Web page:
Australia got its first taste of what the upcoming national survey on same-sex marriage will look like this week, as the opposing campaigns released ads making their cases.
But the talk about schools, the concerned parents, the confusion, the back and forth — it's all been seen before, in TV ads that ran during California's ballot on same-sex marriage in 2008.
Known as Prop 8, the campaign was actually to make same-sex marriage illegal again in California, following a state Supreme Court ruling earlier in 2008 that had legalised it.
This meant the "yes" and "no" sides were the reverse of what they are in Australia — people who wanted a ban on same-sex marriage voted "yes", while people who wanted to keep it legal voted "no".
The people of California voted against same-sex marriage 52-48 in the dramatic and often vitriolic campaign. It wasn't until 2013 that the US Supreme Court issued a ruling that overturned Prop 8 and meant same-sex couples could marry again in California.
One prominent ad that ran during the campaign showed a young girl handing her mum a book and saying, "Guess what I learnt in school today? I learnt how a prince married a prince, and I can marry a princess!"
Another ad — titled Everything To Do With Schools — again featured concerned parents, this time from Massachusetts, which became the first American state to legalise same-sex marriage, in 2004.
And in Prop 8, too, the campaign supporting same-sex marriage hit back with a response ad.
There are clear parallels to the Australian ads from earlier this week. The "no" campaign struck first with an ad on Tuesday night claiming that same-sex marriage will see "widespread and compulsory" LGBTI sex education in schools.
By Wednesday, the "yes" campaign had filmed its own ad in response, saying "The only young people affected by marriage equality are young gay people, who for the first time will have the same dignity as everyone else in our country".
University of Sydney lecturer and LGBT rights advocate Christopher Neff was working at US organisation the Equality Federation during Prop 8, monitoring what was happening to see how it would affect marriage campaigns in other states.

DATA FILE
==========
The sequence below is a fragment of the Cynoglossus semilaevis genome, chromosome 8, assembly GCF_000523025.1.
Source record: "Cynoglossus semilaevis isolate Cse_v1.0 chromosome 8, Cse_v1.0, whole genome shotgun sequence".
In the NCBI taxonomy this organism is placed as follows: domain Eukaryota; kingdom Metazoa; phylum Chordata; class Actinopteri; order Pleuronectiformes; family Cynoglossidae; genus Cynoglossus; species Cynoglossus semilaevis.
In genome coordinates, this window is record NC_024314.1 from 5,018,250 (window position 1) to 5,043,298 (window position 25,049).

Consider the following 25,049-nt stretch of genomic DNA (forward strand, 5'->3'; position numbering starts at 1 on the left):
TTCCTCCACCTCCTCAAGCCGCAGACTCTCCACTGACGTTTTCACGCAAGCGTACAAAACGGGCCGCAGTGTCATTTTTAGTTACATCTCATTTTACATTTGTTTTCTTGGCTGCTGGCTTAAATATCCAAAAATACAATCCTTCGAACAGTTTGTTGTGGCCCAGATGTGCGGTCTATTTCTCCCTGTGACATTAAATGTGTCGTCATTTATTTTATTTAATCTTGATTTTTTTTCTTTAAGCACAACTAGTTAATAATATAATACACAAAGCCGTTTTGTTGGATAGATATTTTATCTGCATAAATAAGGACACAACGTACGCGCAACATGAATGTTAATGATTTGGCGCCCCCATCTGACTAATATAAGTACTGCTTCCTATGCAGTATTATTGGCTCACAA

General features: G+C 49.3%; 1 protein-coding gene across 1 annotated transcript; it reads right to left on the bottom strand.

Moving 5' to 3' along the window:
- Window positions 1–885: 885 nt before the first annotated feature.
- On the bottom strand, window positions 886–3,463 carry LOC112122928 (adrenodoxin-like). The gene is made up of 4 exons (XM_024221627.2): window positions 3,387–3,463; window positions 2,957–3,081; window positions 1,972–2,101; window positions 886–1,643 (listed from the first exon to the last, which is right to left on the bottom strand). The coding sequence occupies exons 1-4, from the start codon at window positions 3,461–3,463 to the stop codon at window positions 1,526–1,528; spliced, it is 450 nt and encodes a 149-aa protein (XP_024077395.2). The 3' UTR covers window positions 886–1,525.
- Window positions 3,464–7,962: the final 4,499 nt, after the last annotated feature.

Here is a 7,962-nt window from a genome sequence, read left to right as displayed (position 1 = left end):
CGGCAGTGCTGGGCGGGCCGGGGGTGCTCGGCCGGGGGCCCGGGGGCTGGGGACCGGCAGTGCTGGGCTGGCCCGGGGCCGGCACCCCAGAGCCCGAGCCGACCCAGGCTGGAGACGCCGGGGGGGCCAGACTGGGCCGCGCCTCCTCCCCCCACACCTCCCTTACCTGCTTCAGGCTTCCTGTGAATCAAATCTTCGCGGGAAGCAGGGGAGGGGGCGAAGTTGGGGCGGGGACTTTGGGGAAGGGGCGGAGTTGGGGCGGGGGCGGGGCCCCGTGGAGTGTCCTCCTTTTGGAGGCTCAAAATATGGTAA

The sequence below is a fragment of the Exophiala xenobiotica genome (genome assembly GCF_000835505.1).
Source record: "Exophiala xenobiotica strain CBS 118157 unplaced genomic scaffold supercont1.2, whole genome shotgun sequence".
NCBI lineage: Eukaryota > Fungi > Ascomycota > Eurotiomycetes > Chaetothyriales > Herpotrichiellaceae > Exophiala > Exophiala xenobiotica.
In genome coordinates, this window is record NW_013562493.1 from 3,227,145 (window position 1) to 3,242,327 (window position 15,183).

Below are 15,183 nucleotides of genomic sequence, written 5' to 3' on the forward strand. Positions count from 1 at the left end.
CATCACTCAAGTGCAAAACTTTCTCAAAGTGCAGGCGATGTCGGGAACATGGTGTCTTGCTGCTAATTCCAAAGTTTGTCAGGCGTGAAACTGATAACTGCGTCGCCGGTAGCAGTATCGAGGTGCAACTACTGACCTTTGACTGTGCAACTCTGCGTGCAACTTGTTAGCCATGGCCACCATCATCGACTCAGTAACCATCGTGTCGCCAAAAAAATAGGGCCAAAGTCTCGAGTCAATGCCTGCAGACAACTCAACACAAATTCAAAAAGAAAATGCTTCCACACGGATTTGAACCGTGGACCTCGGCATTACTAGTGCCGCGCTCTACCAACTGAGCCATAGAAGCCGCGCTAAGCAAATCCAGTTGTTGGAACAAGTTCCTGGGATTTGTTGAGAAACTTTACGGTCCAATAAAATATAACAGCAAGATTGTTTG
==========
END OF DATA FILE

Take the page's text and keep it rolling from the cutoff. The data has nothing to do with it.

"What happened was, the Mormon Church runs [ads saying] you’re going to teach about queer stuff in schools," he said.
He criticised the pro-marriage equality Prop 8 campaign for the "disastrous decision" to run ads arguing that it would not lead to same-sex marriage being taught in schools.
"That just sent the message there was something wrong with being gay," he said. "That really tipped the scales framing-wise. Prop 8 never recovered from that."
Neff said the response from the Australian "yes" campaign this week was effective: "It doesn’t engage on their terms, which I think is most important."
After Prop 8, the next state to have a big marriage campaign was Vermont, which became the fourth US state to legalise same-sex marriage in 2009.
Neff, who was then working in a rural queer youth centre, said they "designed a campaign led by students" to counter the taught-in-school narrative.
In a widely shared speech, 17-year-old James Neiley told politicians that not allowing marriage equality encouraged the boys in the locker room to believe that his sexuality made him wrong, different and lesser.
"When I came out, I knew I wouldn't be considered equal," he said. "I didn't even consider myself equal. How could I?"
Having seen several campaigns in the US, Neff said he was not at all surprised by the "no" campaign's strategy.
"Last week I said, 'They’re going to go for Safe Schools, they’re going to run a Safe Schools campaign on marriage'," he said.
"That is the number one model for winning. That’s been the model in every [US] state that’s pushed against marriage. The right sees that as the winning strategy. [Advocates] need to be aware of that, and counter that messaging."
Asked for a prediction, Neff said that statistically speaking, it's going to be hard for the "yes" campaign.
"It is very hard to win these campaigns. I was in America and I was working on the day we lost 11 states in a row.
"No one can underestimate how hard it is to win."